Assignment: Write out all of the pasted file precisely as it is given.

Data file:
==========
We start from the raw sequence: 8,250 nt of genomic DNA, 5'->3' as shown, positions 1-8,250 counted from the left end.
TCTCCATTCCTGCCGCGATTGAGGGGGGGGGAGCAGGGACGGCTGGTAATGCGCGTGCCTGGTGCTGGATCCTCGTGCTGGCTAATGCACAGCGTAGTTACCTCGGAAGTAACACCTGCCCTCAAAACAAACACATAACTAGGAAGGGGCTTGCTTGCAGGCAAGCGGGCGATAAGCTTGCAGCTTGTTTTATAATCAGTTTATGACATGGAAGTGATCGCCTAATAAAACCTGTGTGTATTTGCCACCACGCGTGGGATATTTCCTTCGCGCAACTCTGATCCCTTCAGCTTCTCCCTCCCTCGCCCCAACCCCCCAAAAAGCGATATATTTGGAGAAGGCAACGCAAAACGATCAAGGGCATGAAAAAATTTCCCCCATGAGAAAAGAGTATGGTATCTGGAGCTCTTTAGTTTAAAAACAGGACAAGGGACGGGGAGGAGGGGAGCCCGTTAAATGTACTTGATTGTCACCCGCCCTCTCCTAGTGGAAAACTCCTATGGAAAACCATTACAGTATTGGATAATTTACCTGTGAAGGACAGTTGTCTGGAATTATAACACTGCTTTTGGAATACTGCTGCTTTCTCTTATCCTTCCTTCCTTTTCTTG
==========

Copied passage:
We start from the raw sequence: 8,250 nt of genomic DNA, 5'->3' as shown, positions 1-8,250 counted from the left end.
TCTCCATTCCTGCCGCGATTGAGGGGGGGGGAGCAGGGACGGCTGGTAATGCGCGTGCCTGGTGCTGGATCCTCGTGCTGGCTAATGCACAGCGTAGTTACCTCGGAAGTAACACCTGCCCTCAAAACAAACACATAACTAGGAAGGGGCTTGCTTGCAGGCAAGCGGGCGATAAGCTTGCAGCTTGTTTTATAATCAGTTTATGACATGGAAGTGATCGCCTAATAAAACCTGTGTGTATTTGCCACCACGCGTGGGATATTTCCTTCGCGCAACTCTGATCCCTTCAGCTTCTCCCTCCCTCGCCCCAACCCCCCAAAAAGCGATATATTTGGAGAAGGCAACGCAAAACGATCAAGGGCATGAAAAAATTTCCCCCATGAGAAAAGAGTATGGTATCTGGAGCTCTTTAGTTTAAAAACAGGACAAGGGACGGGGAGGAGGGGAGCCCGTTAAATGTACTTGATTGTCACCCGCCCTCTCCTAGTGGAAAACTCCTATGGAAAACCATTACAGTATTGGATAATTTACCTGTGAAGGACAGTTGTCTGGAATTATAACACTGCTTTTGGAATACTGCTGCTTTCTCTTATCCTTCCTTCCTTTTCTTG